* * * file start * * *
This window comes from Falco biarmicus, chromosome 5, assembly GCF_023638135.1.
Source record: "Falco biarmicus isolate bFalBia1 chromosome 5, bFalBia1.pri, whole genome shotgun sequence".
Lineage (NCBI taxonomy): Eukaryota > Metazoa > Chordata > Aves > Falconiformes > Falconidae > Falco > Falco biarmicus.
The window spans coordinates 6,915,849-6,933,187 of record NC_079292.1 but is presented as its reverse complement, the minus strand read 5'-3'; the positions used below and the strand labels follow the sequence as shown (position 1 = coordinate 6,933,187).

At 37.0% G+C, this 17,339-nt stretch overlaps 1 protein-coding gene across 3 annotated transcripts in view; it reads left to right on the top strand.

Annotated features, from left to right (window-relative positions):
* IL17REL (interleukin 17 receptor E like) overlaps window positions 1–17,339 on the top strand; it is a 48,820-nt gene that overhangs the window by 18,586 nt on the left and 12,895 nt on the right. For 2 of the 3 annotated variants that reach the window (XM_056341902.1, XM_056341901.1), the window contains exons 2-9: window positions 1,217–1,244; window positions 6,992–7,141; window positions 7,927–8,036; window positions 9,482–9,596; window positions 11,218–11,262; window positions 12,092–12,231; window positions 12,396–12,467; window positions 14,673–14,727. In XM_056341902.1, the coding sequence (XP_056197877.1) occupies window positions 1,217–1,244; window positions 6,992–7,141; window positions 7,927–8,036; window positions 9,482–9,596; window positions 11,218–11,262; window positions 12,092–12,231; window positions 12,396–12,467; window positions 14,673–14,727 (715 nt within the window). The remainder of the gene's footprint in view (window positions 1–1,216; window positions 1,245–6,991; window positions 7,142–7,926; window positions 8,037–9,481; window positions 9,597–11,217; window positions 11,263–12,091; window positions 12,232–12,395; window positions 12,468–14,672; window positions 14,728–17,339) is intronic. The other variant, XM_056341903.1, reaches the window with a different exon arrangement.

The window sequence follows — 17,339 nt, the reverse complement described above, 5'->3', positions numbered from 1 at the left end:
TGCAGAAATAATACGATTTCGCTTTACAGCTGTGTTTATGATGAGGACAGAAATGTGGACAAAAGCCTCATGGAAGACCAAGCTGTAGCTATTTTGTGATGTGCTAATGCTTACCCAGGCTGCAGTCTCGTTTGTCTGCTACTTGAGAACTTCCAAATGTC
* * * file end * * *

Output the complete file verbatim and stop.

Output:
This window comes from Falco biarmicus, chromosome 5, assembly GCF_023638135.1.
Source record: "Falco biarmicus isolate bFalBia1 chromosome 5, bFalBia1.pri, whole genome shotgun sequence".
Lineage (NCBI taxonomy): Eukaryota > Metazoa > Chordata > Aves > Falconiformes > Falconidae > Falco > Falco biarmicus.
The window spans coordinates 6,915,849-6,933,187 of record NC_079292.1 but is presented as its reverse complement, the minus strand read 5'-3'; the positions used below and the strand labels follow the sequence as shown (position 1 = coordinate 6,933,187).

At 37.0% G+C, this 17,339-nt stretch overlaps 1 protein-coding gene across 3 annotated transcripts in view; it reads left to right on the top strand.

Annotated features, from left to right (window-relative positions):
* IL17REL (interleukin 17 receptor E like) overlaps window positions 1–17,339 on the top strand; it is a 48,820-nt gene that overhangs the window by 18,586 nt on the left and 12,895 nt on the right. For 2 of the 3 annotated variants that reach the window (XM_056341902.1, XM_056341901.1), the window contains exons 2-9: window positions 1,217–1,244; window positions 6,992–7,141; window positions 7,927–8,036; window positions 9,482–9,596; window positions 11,218–11,262; window positions 12,092–12,231; window positions 12,396–12,467; window positions 14,673–14,727. In XM_056341902.1, the coding sequence (XP_056197877.1) occupies window positions 1,217–1,244; window positions 6,992–7,141; window positions 7,927–8,036; window positions 9,482–9,596; window positions 11,218–11,262; window positions 12,092–12,231; window positions 12,396–12,467; window positions 14,673–14,727 (715 nt within the window). The remainder of the gene's footprint in view (window positions 1–1,216; window positions 1,245–6,991; window positions 7,142–7,926; window positions 8,037–9,481; window positions 9,597–11,217; window positions 11,263–12,091; window positions 12,232–12,395; window positions 12,468–14,672; window positions 14,728–17,339) is intronic. The other variant, XM_056341903.1, reaches the window with a different exon arrangement.

The window sequence follows — 17,339 nt, the reverse complement described above, 5'->3', positions numbered from 1 at the left end:
TGCAGAAATAATACGATTTCGCTTTACAGCTGTGTTTATGATGAGGACAGAAATGTGGACAAAAGCCTCATGGAAGACCAAGCTGTAGCTATTTTGTGATGTGCTAATGCTTACCCAGGCTGCAGTCTCGTTTGTCTGCTACTTGAGAACTTCCAAATGTC